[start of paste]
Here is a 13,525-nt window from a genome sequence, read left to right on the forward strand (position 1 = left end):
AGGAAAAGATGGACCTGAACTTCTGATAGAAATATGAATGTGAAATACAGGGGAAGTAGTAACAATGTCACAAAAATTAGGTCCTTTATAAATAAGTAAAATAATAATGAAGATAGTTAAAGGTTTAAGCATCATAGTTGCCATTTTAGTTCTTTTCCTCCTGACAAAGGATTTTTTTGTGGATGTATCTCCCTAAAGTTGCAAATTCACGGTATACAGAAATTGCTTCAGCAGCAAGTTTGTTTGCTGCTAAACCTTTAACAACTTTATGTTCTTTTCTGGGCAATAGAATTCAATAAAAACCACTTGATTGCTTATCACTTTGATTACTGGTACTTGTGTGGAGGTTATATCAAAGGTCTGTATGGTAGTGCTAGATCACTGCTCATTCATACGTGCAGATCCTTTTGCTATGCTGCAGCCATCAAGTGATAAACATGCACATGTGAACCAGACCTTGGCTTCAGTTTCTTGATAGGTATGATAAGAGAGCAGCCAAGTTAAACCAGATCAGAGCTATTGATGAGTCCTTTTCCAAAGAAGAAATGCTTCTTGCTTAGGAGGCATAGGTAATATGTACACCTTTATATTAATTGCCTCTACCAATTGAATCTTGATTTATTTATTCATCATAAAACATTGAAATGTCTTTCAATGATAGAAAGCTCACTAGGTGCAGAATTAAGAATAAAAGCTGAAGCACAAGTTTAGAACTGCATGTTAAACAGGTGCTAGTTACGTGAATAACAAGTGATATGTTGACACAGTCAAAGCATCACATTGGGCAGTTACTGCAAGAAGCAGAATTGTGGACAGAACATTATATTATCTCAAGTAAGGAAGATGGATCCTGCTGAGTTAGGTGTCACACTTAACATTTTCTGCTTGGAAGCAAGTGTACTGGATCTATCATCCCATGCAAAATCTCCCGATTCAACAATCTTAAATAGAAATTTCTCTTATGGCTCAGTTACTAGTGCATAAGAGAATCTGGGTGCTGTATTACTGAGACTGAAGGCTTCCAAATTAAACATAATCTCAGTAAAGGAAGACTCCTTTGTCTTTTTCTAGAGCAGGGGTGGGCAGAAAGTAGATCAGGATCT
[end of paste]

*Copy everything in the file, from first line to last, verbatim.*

Here is a 13,525-nt window from a genome sequence, read left to right on the forward strand (position 1 = left end):
AGGAAAAGATGGACCTGAACTTCTGATAGAAATATGAATGTGAAATACAGGGGAAGTAGTAACAATGTCACAAAAATTAGGTCCTTTATAAATAAGTAAAATAATAATGAAGATAGTTAAAGGTTTAAGCATCATAGTTGCCATTTTAGTTCTTTTCCTCCTGACAAAGGATTTTTTTGTGGATGTATCTCCCTAAAGTTGCAAATTCACGGTATACAGAAATTGCTTCAGCAGCAAGTTTGTTTGCTGCTAAACCTTTAACAACTTTATGTTCTTTTCTGGGCAATAGAATTCAATAAAAACCACTTGATTGCTTATCACTTTGATTACTGGTACTTGTGTGGAGGTTATATCAAAGGTCTGTATGGTAGTGCTAGATCACTGCTCATTCATACGTGCAGATCCTTTTGCTATGCTGCAGCCATCAAGTGATAAACATGCACATGTGAACCAGACCTTGGCTTCAGTTTCTTGATAGGTATGATAAGAGAGCAGCCAAGTTAAACCAGATCAGAGCTATTGATGAGTCCTTTTCCAAAGAAGAAATGCTTCTTGCTTAGGAGGCATAGGTAATATGTACACCTTTATATTAATTGCCTCTACCAATTGAATCTTGATTTATTTATTCATCATAAAACATTGAAATGTCTTTCAATGATAGAAAGCTCACTAGGTGCAGAATTAAGAATAAAAGCTGAAGCACAAGTTTAGAACTGCATGTTAAACAGGTGCTAGTTACGTGAATAACAAGTGATATGTTGACACAGTCAAAGCATCACATTGGGCAGTTACTGCAAGAAGCAGAATTGTGGACAGAACATTATATTATCTCAAGTAAGGAAGATGGATCCTGCTGAGTTAGGTGTCACACTTAACATTTTCTGCTTGGAAGCAAGTGTACTGGATCTATCATCCCATGCAAAATCTCCCGATTCAACAATCTTAAATAGAAATTTCTCTTATGGCTCAGTTACTAGTGCATAAGAGAATCTGGGTGCTGTATTACTGAGACTGAAGGCTTCCAAATTAAACATAATCTCAGTAAAGGAAGACTCCTTTGTCTTTTTCTAGAGCAGGGGTGGGCAGAAAGTAGATCAGGATCT